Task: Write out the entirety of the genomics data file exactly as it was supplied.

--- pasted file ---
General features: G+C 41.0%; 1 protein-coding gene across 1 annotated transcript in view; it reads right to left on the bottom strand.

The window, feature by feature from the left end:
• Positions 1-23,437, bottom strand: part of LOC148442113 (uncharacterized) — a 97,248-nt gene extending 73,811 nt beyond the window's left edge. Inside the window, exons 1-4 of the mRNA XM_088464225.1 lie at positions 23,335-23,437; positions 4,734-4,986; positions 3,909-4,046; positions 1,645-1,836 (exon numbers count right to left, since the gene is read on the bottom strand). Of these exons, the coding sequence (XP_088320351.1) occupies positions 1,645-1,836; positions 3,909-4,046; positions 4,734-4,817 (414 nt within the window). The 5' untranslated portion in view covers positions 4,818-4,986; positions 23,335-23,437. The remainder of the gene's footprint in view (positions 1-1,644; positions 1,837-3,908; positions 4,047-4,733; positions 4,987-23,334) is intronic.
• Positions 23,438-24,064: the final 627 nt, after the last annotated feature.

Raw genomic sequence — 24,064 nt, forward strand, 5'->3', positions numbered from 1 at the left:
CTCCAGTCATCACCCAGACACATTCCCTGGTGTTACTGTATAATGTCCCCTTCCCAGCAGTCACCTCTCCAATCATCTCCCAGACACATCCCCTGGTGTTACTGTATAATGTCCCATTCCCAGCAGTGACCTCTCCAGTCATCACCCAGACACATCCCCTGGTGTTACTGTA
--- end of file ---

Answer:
General features: G+C 41.0%; 1 protein-coding gene across 1 annotated transcript in view; it reads right to left on the bottom strand.

The window, feature by feature from the left end:
• Positions 1-23,437, bottom strand: part of LOC148442113 (uncharacterized) — a 97,248-nt gene extending 73,811 nt beyond the window's left edge. Inside the window, exons 1-4 of the mRNA XM_088464225.1 lie at positions 23,335-23,437; positions 4,734-4,986; positions 3,909-4,046; positions 1,645-1,836 (exon numbers count right to left, since the gene is read on the bottom strand). Of these exons, the coding sequence (XP_088320351.1) occupies positions 1,645-1,836; positions 3,909-4,046; positions 4,734-4,817 (414 nt within the window). The 5' untranslated portion in view covers positions 4,818-4,986; positions 23,335-23,437. The remainder of the gene's footprint in view (positions 1-1,644; positions 1,837-3,908; positions 4,047-4,733; positions 4,987-23,334) is intronic.
• Positions 23,438-24,064: the final 627 nt, after the last annotated feature.

Raw genomic sequence — 24,064 nt, forward strand, 5'->3', positions numbered from 1 at the left:
CTCCAGTCATCACCCAGACACATTCCCTGGTGTTACTGTATAATGTCCCCTTCCCAGCAGTCACCTCTCCAATCATCTCCCAGACACATCCCCTGGTGTTACTGTATAATGTCCCATTCCCAGCAGTGACCTCTCCAGTCATCACCCAGACACATCCCCTGGTGTTACTGTA